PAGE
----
Judge Rules Wisconsin Must Cover ‘Sex Change’ Operations for State Employees
Amanda CasanovaReligious persecution, missions, Christianity around the world
- 2018 Oct 11
A federal judge in Wisconsin has ruled that Wisconsin’s Group Insurance Board and the University of Wisconsin system must provide coverage for operations related to “sex change[s]” for state workers.
Judge William Conley wrote in the decision that refusing to cover hormone therapy and sex reassignment surgery for transgender employees is unconstitutional and discrimination.
The ruling comes after two male University of Wisconsin employees decided to identify as female. One of the employees, Shannon Andrews, who works as a cancer research assistant paid for the 2015 operation out of pocket after the Wisconsin Physicians Service Insurance Corporation denied coverage.
The second employee, Alina Boyden, a teaching assistant, could not afford surgery because of also being denied coverage.
They both filed a discrimination complaint with the Equal Employment Opportunity Commission claiming of violation of Title VII of the federal Civil Rights Act of 1964, which prohibits sex discrimination in employment.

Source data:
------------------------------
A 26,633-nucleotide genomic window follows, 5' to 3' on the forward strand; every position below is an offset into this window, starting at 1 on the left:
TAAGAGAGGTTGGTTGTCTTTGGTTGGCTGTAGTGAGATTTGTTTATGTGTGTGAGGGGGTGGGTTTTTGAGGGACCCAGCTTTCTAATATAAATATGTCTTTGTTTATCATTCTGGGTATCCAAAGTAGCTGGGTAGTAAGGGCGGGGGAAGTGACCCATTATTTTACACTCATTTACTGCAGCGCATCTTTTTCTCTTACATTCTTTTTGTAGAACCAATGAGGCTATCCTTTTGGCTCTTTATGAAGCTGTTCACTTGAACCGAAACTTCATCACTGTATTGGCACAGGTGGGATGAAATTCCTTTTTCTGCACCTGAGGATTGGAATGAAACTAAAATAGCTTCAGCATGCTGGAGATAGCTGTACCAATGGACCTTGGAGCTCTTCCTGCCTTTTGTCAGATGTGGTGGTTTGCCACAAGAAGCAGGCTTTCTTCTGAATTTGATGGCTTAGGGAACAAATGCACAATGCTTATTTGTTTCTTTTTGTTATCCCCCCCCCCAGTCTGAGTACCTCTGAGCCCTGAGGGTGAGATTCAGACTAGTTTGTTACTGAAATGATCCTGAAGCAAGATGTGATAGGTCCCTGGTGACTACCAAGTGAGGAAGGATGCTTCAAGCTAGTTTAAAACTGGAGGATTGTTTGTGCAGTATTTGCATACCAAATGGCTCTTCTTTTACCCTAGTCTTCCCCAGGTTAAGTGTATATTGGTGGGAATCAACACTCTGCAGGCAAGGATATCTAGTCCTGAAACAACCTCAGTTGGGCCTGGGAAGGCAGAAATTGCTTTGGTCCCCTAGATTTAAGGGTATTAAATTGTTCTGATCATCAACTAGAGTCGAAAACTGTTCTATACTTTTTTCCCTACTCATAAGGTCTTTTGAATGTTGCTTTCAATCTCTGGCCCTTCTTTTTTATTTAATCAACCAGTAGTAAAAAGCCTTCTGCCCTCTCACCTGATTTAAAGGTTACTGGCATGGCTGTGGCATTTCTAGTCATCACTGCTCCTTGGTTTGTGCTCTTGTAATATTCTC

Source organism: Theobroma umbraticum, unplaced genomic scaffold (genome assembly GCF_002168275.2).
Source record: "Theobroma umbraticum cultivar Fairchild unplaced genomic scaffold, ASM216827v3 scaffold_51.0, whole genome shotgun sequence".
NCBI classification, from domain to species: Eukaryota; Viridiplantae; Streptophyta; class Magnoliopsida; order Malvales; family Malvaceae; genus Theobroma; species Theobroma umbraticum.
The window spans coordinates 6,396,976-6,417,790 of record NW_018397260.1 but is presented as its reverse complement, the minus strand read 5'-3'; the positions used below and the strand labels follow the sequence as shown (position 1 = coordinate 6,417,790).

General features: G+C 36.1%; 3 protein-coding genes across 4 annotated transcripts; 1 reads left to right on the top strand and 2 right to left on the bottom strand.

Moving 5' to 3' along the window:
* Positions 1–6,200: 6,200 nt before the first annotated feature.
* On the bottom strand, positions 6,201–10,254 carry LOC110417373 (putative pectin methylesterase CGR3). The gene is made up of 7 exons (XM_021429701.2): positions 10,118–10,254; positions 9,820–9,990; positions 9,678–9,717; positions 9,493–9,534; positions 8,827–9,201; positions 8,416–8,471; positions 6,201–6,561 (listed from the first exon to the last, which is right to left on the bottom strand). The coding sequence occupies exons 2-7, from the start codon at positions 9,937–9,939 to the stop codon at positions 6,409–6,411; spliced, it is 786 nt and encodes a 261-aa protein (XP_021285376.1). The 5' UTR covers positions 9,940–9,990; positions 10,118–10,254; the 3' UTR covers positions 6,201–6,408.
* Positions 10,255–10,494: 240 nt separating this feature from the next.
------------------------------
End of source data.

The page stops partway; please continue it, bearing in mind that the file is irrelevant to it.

“As a result of [state policies], plaintiffs’ health insurance plans single out transgender employees for unequal treatment by categorically depriving them of all medical care for gender dysphoria, a serious medical condition codified in the Diagnostic and Statistical Manual of Mental Disorders and International Classification of Diseases,” the lawsuit read in part.
Andrews said the ruling was a step in the right direction for transgender equality.
"The judge’s recognition that discrimination against trans women and other trans people is specifically a form of sex discrimination is an excellent recognition to have," Andrews said.
I think for everybody else (this ruling is) cause for celebration because it's a major step towards equality in healthcare for Wisconsin," Andrews added. "For me and Alina personally, the fight is not over."
A jury trial is scheduled for October and will determine if the two employees are eligible for compensation for damages.
Photo courtesy: Kirsty Lee/Unsplash